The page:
People living with HIV lathi charged & arrested during demonstration against the EU-India FTA
New Delhi, 6 October 2010 – As India resumes negotiations with the European Union (EU) in New Delhi today over a free trade and investment agreement (FTA) with India, the Delhi Network of Positive People (DNP+) held a mass ‘Die In’ in front of Udyog Bhawan (Ministry of Commerce) to protest against the inclusion of intellectual property (IP) provisions in the EU-India FTA.
The EU has been pursuing a number of intellectual property measures in the FTA negotiations with India.
Amid strong police presence the ‘Die In’ protest was held to emphasize the grave danger that countless human lives in developing countries would face if the FTA is finalized without removing the IP provisions. As DNP+ members were proceeding towards the final “die in”, the Delhi police lathi charged (hit them with sticks) the HIV+ people and finally picked up five of the protestors. Few of the HIV+ people including a person suffering from spinal TB were beaten up by the police.
“Already with the implementation of WTO’s TRIPS agreement in 2005, Indian generic companies cannot produce and supply new AIDS medicines that will be needed soon for patients failing second line antiretroviral therapy (ART). The reason – product patents in India”, says Manoj Pardesi, from ITPC India, speaking at the protest held in New Delhi.
The EU-India FTA if concluded without removing the IP provisions will make matters worse as the EU is demanding provisions that will prolong patent terms by a number of years (patent term extension), delay the registration of generic medicines (data exclusivity), undermine the Indian judiciary’s role of protecting patients and make the export of affordable generic medicines difficult (border measures).
“I’m using lamivudine, zidovudine and nevirapine and I know they are all generics,” said, Vikas Ahuja from DNP+, who is receiving treatment at a government clinic in New Delhi. “I support this protest. If generic drugs are not available, I won’t be able to care for my family. I won’t be able to care for myself. We have to stop the FTA to stay alive!” he added.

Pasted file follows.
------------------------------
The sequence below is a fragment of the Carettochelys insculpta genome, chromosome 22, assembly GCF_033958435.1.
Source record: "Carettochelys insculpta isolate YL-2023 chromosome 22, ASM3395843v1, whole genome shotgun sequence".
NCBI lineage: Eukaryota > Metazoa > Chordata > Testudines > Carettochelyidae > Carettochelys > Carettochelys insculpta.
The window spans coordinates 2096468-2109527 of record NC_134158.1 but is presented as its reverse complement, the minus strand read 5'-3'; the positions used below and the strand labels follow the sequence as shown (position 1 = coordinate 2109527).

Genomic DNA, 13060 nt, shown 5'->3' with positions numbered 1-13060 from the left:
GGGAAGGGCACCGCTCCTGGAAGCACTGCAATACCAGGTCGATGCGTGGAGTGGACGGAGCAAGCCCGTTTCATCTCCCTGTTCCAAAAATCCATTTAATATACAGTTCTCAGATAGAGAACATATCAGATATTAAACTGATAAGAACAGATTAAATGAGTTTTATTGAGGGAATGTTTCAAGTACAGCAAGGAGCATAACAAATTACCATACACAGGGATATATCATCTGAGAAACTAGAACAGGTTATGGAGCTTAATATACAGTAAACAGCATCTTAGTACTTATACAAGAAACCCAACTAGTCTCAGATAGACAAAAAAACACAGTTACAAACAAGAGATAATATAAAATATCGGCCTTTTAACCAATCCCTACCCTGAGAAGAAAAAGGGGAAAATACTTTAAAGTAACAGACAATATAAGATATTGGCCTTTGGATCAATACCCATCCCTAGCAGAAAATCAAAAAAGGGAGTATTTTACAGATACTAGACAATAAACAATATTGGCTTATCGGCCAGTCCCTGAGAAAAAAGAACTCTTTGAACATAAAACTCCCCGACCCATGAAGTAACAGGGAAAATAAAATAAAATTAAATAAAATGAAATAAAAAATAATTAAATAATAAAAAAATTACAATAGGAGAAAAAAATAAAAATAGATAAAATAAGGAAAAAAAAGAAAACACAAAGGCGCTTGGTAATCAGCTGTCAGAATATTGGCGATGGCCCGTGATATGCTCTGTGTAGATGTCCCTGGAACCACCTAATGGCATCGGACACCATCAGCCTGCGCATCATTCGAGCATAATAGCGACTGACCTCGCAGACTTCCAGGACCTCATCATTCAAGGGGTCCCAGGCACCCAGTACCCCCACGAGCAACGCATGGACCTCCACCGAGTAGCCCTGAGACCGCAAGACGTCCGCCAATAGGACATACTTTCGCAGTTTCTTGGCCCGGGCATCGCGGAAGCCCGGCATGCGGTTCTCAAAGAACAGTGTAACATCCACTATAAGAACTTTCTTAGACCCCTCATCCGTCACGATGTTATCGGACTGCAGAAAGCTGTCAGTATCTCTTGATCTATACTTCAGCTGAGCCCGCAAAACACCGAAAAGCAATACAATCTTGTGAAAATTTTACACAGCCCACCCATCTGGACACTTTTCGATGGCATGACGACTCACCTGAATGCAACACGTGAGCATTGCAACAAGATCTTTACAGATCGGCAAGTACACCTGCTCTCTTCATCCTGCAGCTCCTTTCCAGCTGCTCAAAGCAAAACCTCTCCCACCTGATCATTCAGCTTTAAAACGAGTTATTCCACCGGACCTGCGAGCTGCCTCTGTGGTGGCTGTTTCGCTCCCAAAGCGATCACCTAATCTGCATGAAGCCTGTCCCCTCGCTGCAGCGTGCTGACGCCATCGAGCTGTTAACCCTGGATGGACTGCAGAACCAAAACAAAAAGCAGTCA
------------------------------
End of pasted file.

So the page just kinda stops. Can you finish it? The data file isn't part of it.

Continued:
The Indian Health Ministry is not the only treatment provider to rely on Indian generic manufacturers to supply quality, patient-friendly, low cost medicines. About four million people living with HIV in developing countries started AIDS treatment between 2003 and 2008, largely due to India’s ability to produce low-cost quality medicines. A recent study published by the Journal of International AIDS Society however warns that upcoming trade agreements India is currently negotiating may close the tap on affordable medicines for people living with HIV.
“The impact of this proposed EU FTA with India is truly global, as AIDS treatment will become considerably more difficult to access with uncertainty about generic production in the future. We urge India to not ‘sign on’ to the FTA as the IP measures proposed by the EU directly threaten the supply of generic medicines for our patients in developing countries,” said Paul Cawthorne, MSF’s Campaign for Access to Essential Medicines.
Last week, 240 organisations from across the world including Treatment Action Campaign, Oxfam, Health Action International, People’s Health Movement, networks of HIV+ people from African, Latin American and Asian countries wrote to the Indian Prime Minister about their concern – “EC is using the FTA negotiations with India to pursue ‘TRIPS Plus’ IP provisions and enforcement rules that will hinder the production and flow of life-saving generic medicines.”
Europe’s attack on generics is not limited to FTA negotiations with India. The EU is pursuing FTAs with similar provisions on IP with Brazil, Thailand, Indonesia, Philippines and now South Africa. EU customs has been seizing Indian generic medicines on their way to developing countries at its ports, justifying the action under a controversial domestic regulation. This week in Tokyo, Europe is participating in negotiations for the conclusion of the proposed Anti-Counterfeiting Trade Agreement (ACTA) between developed country governments and pushing for IP enforcement measures that deliberately target generic medicines.
“We are starting to see the extent of EU’s attempts to stop production and access to generic medicines,” said Shiba Phurailatpam, Asia Pacific Network of people living with HIV/AIDS (APN+). “These attempts threaten the lives of many of us who depend on generic medicines. We cannot and will not allow the EU to push the agenda of its companies at the cost of our lives,” he added.
EU India FTA negotiations are expected to conclude before the end of 2010.
Contact: Shailly Gupta @ +91 9899976108